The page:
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Cyborg locusts get called up to sniff out bombs after scientists make breakthrough



Being able to control and read the minds of animals and insects used to be sci fi, now it’s real … and proving useful.


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A little while ago I wrote an article about a new type of drone – a living, controllable dragonfly drone, as well as new robo-bees and spy on the wall bugs, literally. But while it’s an interesting experiment, unless that is of course if you’re the dragonfly in question, what use are cyborg insects? Well, now we now – they can be used to sniff out bombs.


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If you want to enhance a locust to be used as a bomb-sniffing bug though there are a few technical challenges that need solving before you can send it into the field. Is there some way to direct the locust – to tell it where to go to do its sniffing? And because the locusts can’t speak yet, even though we’re creating animal universal translators, is there a way to read the brain of these cyborg bugs to know what they’re smelling? And for that matter, can locusts even smell explosives?

Yes and yes to the first two questions. Previous research from Washington University in St. Louis has demonstrated both the ability to control the locusts and the ability to read their brains, so to speak, to discern what it is they are smelling. And now, thanks to new research from the McKelvey School of Engineering, the third question has been settled. The answer, again: ‘yes.’


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In a pre-proof published online in the journal Biosensors and Bioelectronics researchers showed how they were able to hijack a locust’s olfactory system to both detect and discriminate between different explosive scents – all within a few hundred milliseconds of exposure.

They were also able to optimise a previously developed bio-robotic sensing system that could detect the locusts’ firing neurons and convey that information in a way that told researchers about the smells the locusts were sensing.

“We didn’t know if they’d be able to smell or pinpoint the explosives because they don’t have any meaningful ecological significance,” said Barani Raman, professor of biomedical engineering. “It was possible that they didn’t care about any of the cues that were meaningful to us in this particular case.”


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Previous work in Raman’s lab led to the discovery that the locust olfactory system could be decoded as an “or-of-ands” logical operation. This allowed researchers to determine what a locust was smelling in different contexts.

With this knowledge, the researchers were able to look for similar patterns when they exposed locusts to vapours from TNT, DNT, RDX, PETN and ammonium nitrate – a chemically diverse set of explosives.

“Most surprisingly,” Raman said, “we could clearly see the neurons responded differently to TNT and DNT, as well as these other explosive chemical vapours.”

With that crucial piece of data, Raman said, “We were ready to get to work. We were optimised.”

Now they knew that the locusts could detect and discriminate between different explosives, but in order to seek out a bomb, a locust would have to know from which direction the odour emanated. Enter the “odour box and locust mobile.”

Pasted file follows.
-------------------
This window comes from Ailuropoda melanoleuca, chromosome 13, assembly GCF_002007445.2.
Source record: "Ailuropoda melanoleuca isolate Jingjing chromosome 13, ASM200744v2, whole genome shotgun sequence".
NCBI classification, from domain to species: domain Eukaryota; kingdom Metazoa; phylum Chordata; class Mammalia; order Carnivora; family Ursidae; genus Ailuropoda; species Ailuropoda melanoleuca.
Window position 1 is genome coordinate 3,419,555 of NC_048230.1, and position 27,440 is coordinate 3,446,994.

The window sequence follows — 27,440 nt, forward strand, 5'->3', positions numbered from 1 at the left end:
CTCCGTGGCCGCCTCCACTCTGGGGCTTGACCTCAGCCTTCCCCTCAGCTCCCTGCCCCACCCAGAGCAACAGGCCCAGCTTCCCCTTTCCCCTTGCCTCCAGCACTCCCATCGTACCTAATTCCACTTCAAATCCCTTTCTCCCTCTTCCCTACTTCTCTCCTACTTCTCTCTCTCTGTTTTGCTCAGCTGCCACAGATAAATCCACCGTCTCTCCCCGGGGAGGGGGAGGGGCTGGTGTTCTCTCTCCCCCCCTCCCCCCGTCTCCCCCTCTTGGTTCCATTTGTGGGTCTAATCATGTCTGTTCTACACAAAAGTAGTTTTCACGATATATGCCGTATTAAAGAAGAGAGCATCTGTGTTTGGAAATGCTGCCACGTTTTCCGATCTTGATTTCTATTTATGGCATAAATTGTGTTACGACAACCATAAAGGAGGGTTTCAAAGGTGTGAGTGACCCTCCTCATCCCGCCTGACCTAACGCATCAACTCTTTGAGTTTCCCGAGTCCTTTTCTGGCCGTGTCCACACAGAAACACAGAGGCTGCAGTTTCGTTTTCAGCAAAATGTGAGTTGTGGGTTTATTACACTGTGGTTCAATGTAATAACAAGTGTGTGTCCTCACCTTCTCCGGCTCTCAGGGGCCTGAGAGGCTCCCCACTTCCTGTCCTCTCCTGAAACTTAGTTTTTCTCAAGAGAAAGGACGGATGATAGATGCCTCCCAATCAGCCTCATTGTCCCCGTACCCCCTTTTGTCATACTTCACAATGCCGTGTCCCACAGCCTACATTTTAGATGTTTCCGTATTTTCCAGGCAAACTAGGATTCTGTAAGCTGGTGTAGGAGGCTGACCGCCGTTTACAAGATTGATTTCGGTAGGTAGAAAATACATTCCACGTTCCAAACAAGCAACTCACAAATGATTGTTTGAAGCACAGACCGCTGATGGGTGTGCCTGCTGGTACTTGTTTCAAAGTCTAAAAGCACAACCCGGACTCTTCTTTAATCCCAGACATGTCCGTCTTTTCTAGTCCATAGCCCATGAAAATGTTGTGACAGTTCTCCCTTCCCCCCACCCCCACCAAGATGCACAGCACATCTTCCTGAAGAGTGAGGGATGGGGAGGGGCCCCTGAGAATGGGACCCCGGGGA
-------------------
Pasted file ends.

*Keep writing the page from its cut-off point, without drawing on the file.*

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“You know when you’re close to the coffee shop, the coffee smell is stronger, and when you’re farther away, you smell it less? That’s what we were looking at,” Raman said. The explosive vapours were injected via a hole in the box where the locust sat in a tiny vehicle. As the locust was driven around and sniffed different concentrations of vapours, researchers studied its odour-related brain activity. The signals in the bugs’ brains reflected those differences in vapor concentration.

The next step was to optimise the system for transmitting the locusts’ brain activity so the team focused the breadth of their expertise on the tiny locust. In order to do the least harm to the locusts, and to keep them stable in order to accurately record their neural activity, the team came up with a new surgical procedure to attach electrodes that didn’t hinder the locusts’ movement. With their new brain machine interface instrumentation in place, the neuronal activity of a locust exposed to an explosive smell was resolved into a discernible odour-specific pattern within 500 milliseconds.

“Now we can implant the electrodes, seal the locust and transport them to mobile environments,” Raman said. One day, that environment might be one in which Homeland Security is searching for explosives.


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The idea isn’t as strange as it might first sound, Raman said.

“This is not that different from in the old days, when coal miners used canaries,” he said. “People use pigs for finding truffles. It’s a similar approach – using a biological organism – this is just a bit more sophisticated.”

However, while it looks like locusts might be lining themselves up for a new career in the front lines of bomb detection they’re going to have to compete with new digital noses that are thousands times more sensitive than the best trained sniffer dog’s noses, and new mine hunting drones and neutrino sniffing Reaper drones that can detect bomb signatures from miles away … All of which is just yet another reminder than nothing ever stays still for long.

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